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The Crossover revolution: Why so many are on the trail of a new one for 2015

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Ford's large SUV the Edge

Ford's large SUV the Edge

Ford's large SUV the Edge

EVERYONE wants one and manufacturers are tripping over themselves trying to make them. So what is so special about these compact crossovers/SUVs?

The key thing, the experts say, is that they can merge the looks of nearly anything: SUV, estate, coupe.

They are also taller - people love the driving positions - and give a lot of flexibility on seating and luggage space.

With the success of the initial few front runners, other makers took note and responded. They are doing so with a vengeance now. So supply and demand are driving the surge in buying.

The level of increase is extraordinary and represents a sea change in the sort of vehicle we will see in far greater numbers on our roads.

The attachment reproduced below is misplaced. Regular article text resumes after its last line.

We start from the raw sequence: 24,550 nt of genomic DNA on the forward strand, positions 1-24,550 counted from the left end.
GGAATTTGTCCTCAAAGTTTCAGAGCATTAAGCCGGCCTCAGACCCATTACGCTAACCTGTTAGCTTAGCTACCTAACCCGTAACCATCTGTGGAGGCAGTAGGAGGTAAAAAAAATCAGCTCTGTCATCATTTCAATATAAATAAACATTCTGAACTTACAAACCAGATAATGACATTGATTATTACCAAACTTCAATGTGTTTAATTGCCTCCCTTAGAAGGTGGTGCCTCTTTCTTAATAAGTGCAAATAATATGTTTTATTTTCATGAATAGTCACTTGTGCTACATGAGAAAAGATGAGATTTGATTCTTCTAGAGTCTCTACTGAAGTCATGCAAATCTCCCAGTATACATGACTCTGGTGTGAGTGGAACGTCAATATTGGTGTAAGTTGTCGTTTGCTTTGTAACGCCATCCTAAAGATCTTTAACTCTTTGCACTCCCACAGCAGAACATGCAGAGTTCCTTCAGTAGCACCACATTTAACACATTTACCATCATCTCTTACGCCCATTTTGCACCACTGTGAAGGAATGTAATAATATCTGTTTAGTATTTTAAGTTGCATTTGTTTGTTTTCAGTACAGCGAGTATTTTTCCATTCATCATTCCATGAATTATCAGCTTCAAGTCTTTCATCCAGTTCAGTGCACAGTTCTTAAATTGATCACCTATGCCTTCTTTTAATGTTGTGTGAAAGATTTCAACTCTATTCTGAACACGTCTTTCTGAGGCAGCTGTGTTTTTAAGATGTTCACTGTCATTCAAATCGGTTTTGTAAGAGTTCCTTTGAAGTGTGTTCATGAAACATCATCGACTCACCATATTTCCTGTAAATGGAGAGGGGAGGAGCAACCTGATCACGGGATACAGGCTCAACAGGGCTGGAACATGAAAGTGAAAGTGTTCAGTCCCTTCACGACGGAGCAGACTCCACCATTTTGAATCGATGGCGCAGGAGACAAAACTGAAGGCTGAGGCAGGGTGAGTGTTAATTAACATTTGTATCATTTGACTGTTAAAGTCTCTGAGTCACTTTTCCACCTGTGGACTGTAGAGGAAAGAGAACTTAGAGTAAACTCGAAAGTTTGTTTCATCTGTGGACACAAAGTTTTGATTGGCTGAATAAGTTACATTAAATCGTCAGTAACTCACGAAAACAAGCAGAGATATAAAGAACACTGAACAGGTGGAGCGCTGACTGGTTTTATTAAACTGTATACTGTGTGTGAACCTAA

It also reflects the public's demand for greater personalisation of their cars - and what is in them.

And manufacturers' ability to respond more quickly is a contributory factor. They can react to feedback they get from motor shows, for example, where they have traditionally shown off outrageous concepts.

More often than not nowadays those concepts spark sufficient reaction and interest for (usually) muted down versions to be made surprisingly quickly.

We've had the big SUVs for many years but many analysts would argue that the (mainly) two-wheel-drive, small/compact crossover/SUV only really began stirring five or six years ago.

Growth has been exponential since with massive numbers bought and predicted to be purchased over the next few years. Those who have lost out (but may bounce back in 2015) include executive saloons, and family hatchbacks.

Back in 2010 family SUVs accounted for 7.5pc of the car market. In 2015 the forecast is for 22.2pc or nearly one-in-five. If the total market next year is 110,000, we are looking at 24,200 or so new compact crossovers on Irish roads. The revolution is in full swing.

Indo Motoring